Wednesday, August 21, 2013

Gone are Proud Locos

haydarpasa central station
 It leaves without a hassle from Haydarpasa everyday, destination: Adapazari; and so it is appropriately called: Adapazari Express. Filled with workers and students, but especially workers, it runs back and forth during the day. The regulars of early morning and late evening departures are easy to spot. Tired, seldom in the mood for chat, living in their own worlds, trying to get some rest and above all, accumulate strength to make it again another day, for tomorrow.

As soon as it clears Bostanci, it gains some momentum, as if it knows it has its real customers on board now, not those who sneak in to reach the suburbs of Istanbul faster. Electric powered, it runs as if it is tearing the air and the ground apart, regretting the laws of physics that restrain it. Arrogant and selfish, it is way different than its predecessors. I remember.

steam powered locomotive
When I was a regular, when the service was first introduced, the locomotives were steam powered. Those engines, they were gentle, humble souls. They were aware of their limits. But most of all, they knew that the reason of their existence was passengers, you, us. Primitive as they were, they still tried their best to take you to your destination on time. Puffing and steaming, replenishing coal and water along the way, they shyly apologized you for not getting you any faster. When they were delayed, they almost cried in despair. If only they had more power...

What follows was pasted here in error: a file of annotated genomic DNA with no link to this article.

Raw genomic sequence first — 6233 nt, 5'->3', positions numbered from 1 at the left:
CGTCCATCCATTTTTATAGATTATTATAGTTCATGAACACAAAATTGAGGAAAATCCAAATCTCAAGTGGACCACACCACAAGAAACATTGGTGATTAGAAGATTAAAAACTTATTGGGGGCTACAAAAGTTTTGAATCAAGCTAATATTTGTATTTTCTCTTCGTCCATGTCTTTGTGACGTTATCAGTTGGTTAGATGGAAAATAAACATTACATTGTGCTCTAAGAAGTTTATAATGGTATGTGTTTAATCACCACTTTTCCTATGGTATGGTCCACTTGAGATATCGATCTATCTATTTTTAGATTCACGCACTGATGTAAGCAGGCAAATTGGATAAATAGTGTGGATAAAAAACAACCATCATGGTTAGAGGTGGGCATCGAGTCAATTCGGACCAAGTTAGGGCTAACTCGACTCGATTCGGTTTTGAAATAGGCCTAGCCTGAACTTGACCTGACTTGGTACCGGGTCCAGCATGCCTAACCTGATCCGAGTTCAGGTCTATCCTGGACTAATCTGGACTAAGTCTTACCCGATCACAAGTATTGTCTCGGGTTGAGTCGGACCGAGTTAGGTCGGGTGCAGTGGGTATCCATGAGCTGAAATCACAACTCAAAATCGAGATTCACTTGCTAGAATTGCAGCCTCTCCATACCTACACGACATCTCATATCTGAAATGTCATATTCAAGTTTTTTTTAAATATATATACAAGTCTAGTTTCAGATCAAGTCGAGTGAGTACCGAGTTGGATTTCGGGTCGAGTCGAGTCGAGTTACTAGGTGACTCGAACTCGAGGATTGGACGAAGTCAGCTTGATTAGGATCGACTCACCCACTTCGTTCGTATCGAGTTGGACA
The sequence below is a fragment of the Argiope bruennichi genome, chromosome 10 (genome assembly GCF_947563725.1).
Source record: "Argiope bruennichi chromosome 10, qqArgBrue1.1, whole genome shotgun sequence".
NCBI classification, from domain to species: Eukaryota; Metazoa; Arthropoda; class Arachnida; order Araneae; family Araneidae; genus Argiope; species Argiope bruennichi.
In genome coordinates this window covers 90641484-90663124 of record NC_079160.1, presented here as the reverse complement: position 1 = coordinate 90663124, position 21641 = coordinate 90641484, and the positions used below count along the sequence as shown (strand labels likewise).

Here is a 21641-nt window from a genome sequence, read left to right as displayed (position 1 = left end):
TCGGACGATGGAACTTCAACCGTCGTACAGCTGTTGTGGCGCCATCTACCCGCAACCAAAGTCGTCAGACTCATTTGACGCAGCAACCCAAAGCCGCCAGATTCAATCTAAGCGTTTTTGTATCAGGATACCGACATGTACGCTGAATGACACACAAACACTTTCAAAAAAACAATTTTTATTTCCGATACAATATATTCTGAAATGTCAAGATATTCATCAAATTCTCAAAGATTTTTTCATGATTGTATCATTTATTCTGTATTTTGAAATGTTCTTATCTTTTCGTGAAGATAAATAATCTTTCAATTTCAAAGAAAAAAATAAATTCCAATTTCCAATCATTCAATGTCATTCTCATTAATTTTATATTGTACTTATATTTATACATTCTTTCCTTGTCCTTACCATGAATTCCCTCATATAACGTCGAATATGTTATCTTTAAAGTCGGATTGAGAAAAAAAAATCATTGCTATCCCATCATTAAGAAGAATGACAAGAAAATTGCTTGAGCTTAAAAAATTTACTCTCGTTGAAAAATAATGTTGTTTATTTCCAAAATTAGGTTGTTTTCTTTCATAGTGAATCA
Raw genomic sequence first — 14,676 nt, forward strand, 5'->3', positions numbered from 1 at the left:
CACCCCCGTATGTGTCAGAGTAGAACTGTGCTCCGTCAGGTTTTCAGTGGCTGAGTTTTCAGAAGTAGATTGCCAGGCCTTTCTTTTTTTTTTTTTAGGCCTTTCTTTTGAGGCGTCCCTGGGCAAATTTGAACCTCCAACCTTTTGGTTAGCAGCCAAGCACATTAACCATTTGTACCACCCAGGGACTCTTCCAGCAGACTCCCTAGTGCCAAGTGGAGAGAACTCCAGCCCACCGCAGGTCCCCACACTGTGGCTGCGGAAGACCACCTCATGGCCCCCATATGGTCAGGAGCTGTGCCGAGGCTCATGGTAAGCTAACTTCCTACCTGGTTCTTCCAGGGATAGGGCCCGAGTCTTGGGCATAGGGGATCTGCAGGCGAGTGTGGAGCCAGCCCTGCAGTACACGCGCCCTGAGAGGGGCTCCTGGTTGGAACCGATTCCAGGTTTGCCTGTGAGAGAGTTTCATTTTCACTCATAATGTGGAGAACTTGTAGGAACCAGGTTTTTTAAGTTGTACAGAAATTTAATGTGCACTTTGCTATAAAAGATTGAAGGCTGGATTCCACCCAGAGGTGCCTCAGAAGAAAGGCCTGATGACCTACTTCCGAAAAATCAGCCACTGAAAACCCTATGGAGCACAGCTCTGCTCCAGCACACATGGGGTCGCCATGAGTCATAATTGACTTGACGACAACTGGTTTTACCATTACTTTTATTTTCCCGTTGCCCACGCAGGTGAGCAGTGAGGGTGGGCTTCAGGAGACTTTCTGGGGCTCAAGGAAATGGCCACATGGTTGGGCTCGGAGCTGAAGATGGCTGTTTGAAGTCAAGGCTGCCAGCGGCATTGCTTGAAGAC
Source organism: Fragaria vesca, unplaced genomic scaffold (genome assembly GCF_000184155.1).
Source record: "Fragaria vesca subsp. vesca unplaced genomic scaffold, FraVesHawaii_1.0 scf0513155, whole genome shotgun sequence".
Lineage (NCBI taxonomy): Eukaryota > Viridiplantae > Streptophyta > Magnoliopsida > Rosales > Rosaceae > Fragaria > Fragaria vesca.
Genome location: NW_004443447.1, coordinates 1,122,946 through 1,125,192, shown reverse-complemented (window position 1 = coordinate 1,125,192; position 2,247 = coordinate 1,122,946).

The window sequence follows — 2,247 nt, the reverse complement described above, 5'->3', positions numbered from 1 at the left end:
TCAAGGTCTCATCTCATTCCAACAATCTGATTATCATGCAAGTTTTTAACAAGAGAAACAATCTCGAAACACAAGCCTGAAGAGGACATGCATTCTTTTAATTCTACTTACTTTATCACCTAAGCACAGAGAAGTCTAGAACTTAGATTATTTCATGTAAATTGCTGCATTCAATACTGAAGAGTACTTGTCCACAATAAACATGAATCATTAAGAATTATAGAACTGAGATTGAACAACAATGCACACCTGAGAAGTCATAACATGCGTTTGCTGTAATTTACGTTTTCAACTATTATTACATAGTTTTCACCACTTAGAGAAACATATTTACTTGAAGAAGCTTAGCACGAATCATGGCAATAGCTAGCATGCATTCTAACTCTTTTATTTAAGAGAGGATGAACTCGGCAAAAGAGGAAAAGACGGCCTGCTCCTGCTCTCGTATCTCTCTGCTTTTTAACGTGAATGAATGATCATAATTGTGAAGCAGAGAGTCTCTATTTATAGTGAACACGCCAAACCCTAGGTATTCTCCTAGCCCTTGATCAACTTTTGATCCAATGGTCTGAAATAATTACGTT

Maltepe: her place. Can't remember how many times I came here, day and night, dawn or midnight. I should have never dated her. Yet, in affairs of the heart, reason seldom prevails. She wasted her two years for me. Time, it was important for her. She tried again after me. How I wish she had succeeded.

After the diesels were introduced, they renewed the rail tracks. So our selfish engine is running above par on its way to Gebze, where Pippa was murdered. I am looking at the scenery, trying to understand what went wrong. Diesels were a different breed. They were and still are indifferent, despite all the heat, cold creatures. A robot of some kind. They simply work. What went wrong? During the transition from steam to diesel and to electric, something changed. Someone poked a finger?

My joyride begins as we are approaching to Hereke. I deliberately choose the first car in trains (long time ago, you were allowed to smoke there). You could have watched the sparks at night when steam-powereds were at service. Now I see the reflection of the moonlight over the bay. No sparks, though.

As soon as we clear Hereke, it is the loco's time. Until Yarimca, or its present distasteful new name Korfez, it will go at full speed, rail tracks permitting. It does not care whether you are on time or not. Screaming through the night, it will satisfy its own hunger for speed, cursing the railroad company for the tracks and possibly Newton as well. It will only last ten minutes, alas. Soon, the sound of the brakes will be heard, silencing its moans and cries of protest.

Yarimca: my usual stop nowadays. I get off here, sort of glad not hearing its protests any more, that arrogant creature! It slowly accelerates as I watch the cars go by, a habit that stuck long time ago. At the back of the last car I notice the conductor and we mentally wave hands at each other. And Adapazari Express disappears with memories, my memories, as I turn back and walk home.